“Perhaps, It’s a World that Needs Changing”

Mary Kelley , Scarlet Staff

A mixture of the quintessential Victorian girl coming of age film and an op-ed reflecting on ever-present straight white male privilege; this best describes the new remake of “Enola Holmes” based on the 2006 series of the same name by Nancy Springer. The series continues the long tradition of independent fiction based on Arthur Conan Doyle’s original Sherlock Holmes mysteries. 

The film itself focuses on Enola, the younger sister of well-known detective, Sherlock Holmes, as she is pushed headfirst into the world of a 16-year-old. Millie Bobby Brown portrays the titular lead, acting perfectly her age, with awkward hand touching and wiley, rebellious ways. Fiona Shaw, who portrayed the finishing school headmistress Miss Harrison in the film, had much to say about the young protagonist. “[Enola] is the necessary spirit of investigation, of not sitting down and just accepting the world as it has been told to you.” 

At its core, this film is a touching and inspiring coming of age story, with impressive combat scenes and hardly any romance. There is a cute young lord, who Enola feels called to protect against conspiracies, but he hardly inspires any butterflies and at this point in their relationship is a bit of a nuisance to the young revolutionary. Enola spends most of the movie looking for her beloved, albeit a little wacky, mother who has seemingly abandoned her daughter to become a suffragette, or perhaps a home-grown terrorist. More is revealed and Enola is thrown headfirst into a wild world of murdered lords, coded messages, and inequality, in other words: the world of British politics in the 1800s. 

Enola must navigate London more or less on her own, with her mother’s unorthodox teachings and her own wits to keep her afloat. Eudora Holmes brought to life by Helena Bonham Carter in the 2020 film, was not only mother to Enola, but to her two elder son’s detective Sherlock and misanthrope Mycroft. Eudora is bold, playing tennis in their family manor wreaking havoc on family heirlooms, and letting her home become an unrecognizable overgrown mess. The money her son’s had allotted her was put to use in ways other than hiring a governess, housekeeper, gardener, or even owning a carriage– much to the discontent and upset of her grown sons.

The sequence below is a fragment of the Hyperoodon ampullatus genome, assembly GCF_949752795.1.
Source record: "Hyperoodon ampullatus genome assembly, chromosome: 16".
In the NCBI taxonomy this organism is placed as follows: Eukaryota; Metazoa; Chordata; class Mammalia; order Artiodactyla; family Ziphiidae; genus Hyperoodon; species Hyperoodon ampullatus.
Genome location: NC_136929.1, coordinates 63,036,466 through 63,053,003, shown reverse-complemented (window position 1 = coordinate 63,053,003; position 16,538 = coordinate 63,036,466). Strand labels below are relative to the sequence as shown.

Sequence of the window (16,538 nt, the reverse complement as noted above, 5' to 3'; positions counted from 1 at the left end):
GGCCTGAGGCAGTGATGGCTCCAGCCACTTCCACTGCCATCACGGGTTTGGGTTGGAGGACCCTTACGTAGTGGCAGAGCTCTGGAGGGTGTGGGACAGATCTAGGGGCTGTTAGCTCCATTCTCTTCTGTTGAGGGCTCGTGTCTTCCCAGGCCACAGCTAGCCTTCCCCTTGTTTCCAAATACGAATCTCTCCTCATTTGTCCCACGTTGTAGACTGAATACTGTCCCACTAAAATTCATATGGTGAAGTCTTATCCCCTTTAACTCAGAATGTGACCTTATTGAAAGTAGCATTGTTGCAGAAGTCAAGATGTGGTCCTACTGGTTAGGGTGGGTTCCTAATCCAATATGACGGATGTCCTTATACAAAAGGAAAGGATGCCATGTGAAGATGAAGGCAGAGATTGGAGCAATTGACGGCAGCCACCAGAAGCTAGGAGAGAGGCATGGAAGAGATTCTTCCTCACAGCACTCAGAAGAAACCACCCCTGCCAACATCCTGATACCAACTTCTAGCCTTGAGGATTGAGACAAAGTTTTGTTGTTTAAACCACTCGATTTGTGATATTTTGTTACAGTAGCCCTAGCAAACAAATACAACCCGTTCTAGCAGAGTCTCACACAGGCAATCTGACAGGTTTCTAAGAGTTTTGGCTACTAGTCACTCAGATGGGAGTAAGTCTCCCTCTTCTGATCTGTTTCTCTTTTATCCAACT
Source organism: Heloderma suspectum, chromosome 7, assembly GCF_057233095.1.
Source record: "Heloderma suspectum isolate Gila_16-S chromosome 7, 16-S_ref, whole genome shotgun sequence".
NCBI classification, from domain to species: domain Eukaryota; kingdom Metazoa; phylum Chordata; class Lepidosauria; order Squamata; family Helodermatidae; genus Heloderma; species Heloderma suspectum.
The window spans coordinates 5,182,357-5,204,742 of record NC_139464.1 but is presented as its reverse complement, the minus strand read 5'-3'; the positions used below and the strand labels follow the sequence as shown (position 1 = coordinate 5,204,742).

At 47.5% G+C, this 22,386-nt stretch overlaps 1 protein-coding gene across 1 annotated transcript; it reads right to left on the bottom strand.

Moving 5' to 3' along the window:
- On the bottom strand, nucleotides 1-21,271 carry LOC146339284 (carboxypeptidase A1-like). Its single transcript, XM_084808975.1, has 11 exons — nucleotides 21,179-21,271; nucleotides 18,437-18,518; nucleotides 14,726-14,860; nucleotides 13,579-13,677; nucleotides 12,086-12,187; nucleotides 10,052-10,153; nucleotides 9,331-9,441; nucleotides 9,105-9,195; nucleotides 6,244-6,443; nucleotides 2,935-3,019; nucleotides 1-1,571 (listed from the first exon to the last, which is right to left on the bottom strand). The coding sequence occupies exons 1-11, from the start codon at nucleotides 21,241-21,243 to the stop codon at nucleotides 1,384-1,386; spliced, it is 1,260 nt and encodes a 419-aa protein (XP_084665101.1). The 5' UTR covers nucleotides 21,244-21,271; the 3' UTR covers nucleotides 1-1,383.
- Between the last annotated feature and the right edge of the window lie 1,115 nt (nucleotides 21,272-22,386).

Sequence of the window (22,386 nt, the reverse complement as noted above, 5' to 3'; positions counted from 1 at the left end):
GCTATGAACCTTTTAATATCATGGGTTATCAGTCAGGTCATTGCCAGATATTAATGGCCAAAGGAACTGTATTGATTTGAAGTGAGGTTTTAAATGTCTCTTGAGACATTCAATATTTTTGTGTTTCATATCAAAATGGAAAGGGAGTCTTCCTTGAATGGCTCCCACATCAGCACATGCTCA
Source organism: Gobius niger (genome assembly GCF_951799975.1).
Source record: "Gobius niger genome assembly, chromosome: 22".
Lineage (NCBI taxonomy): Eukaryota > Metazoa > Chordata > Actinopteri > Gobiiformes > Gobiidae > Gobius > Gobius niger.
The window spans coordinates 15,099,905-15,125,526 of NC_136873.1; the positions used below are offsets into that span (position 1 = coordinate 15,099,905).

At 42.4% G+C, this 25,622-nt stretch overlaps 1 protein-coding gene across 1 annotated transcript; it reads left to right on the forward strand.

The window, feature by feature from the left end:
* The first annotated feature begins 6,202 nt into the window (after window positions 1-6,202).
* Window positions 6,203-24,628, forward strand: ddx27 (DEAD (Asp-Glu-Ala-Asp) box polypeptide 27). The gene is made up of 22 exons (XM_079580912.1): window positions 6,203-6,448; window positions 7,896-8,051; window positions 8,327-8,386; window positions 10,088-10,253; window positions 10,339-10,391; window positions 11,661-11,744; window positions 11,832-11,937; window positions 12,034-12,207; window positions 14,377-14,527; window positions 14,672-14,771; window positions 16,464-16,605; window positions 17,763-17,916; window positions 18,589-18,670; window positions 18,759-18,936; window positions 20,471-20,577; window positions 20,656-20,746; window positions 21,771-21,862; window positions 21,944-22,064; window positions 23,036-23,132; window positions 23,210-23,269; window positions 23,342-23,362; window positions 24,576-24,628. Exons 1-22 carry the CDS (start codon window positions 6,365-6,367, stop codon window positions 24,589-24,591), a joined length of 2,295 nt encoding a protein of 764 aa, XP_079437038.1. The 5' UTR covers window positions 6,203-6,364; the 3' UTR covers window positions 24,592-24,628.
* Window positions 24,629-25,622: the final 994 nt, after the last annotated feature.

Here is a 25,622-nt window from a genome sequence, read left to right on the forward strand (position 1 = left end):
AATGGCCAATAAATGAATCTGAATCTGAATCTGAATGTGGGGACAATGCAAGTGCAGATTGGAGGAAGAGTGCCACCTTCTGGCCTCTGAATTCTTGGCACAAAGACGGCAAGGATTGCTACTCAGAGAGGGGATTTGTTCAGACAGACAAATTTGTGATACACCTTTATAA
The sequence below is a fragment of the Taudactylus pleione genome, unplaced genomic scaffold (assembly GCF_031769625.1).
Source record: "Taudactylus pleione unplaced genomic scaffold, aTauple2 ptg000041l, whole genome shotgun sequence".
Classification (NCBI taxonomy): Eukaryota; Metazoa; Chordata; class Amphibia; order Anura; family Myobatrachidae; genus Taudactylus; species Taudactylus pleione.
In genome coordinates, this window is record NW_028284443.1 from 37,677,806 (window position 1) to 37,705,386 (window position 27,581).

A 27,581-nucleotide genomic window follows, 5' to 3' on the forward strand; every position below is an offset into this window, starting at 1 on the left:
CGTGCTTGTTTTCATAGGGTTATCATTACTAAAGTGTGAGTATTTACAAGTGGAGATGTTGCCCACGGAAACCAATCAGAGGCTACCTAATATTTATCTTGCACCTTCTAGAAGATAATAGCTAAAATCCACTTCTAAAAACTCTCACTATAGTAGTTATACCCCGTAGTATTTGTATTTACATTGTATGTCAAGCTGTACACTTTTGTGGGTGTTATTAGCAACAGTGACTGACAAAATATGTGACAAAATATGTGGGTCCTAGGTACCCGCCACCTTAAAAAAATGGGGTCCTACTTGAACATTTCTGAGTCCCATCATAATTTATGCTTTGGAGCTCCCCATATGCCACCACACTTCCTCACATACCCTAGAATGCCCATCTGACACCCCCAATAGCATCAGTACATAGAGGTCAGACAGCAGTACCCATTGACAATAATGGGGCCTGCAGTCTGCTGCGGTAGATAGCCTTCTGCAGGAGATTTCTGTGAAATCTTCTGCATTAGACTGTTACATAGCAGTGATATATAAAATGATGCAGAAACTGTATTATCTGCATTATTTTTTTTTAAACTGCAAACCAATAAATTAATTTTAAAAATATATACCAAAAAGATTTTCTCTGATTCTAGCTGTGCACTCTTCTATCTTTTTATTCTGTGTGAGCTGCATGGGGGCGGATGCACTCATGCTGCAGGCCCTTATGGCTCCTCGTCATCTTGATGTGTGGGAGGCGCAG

Her infamous brother Sherlock is somewhat famous for abstaining from politics, preferring detective work, puzzle-solving, and the occasional opium-induced haze.

We have all been there, but unlike in his previous films, Sherlock is called out. After several instances of blatant sexism, though apparently appropriate behavior for a Victorian man, Sherlock is challenged by one of the BIPOC characters of the film. Badass tea shop owner/self-defense teacher/ woke suffragette Edith, portrayed by Susan Wokoma, immediately questions why Sherlock is able to have “no interest in politics.” It was “because [Sherlock] has no interest in changing a world that suits [him] so well.” She really just walked up to Arthur Connan Doyles’ prized creation and cut through his bullshit, weird hat, white guy detective act. 

Sherlock is only saved by his consistent anti-cop stance, pointing out Lestrade’s buffoonery each step of the way, and perhaps by his response to being told these truths through his actions later on in the film, and proposed five-movie franchise. The most touching detail is that not only does this film touch upon important themes of sexism, racism, classism, and the like, it also shows a beautiful mother and daughter relationship. In Victorian England emotions are taboo and yet these women are unafraid to embrace, to rely on each other. There is no better way to experience this story, fraught with authentic emotions, than through the narration Enola provides in the 2020 Netflix original. It is her own words which title this piece, her reaction when being told that there were certain standards a woman her age must uphold, that things are done “a certain way” no matter how painful or wrong that way may seem. A 16-year-old girl, learning that she can positively change the world, is a timeless, and quite topical, message.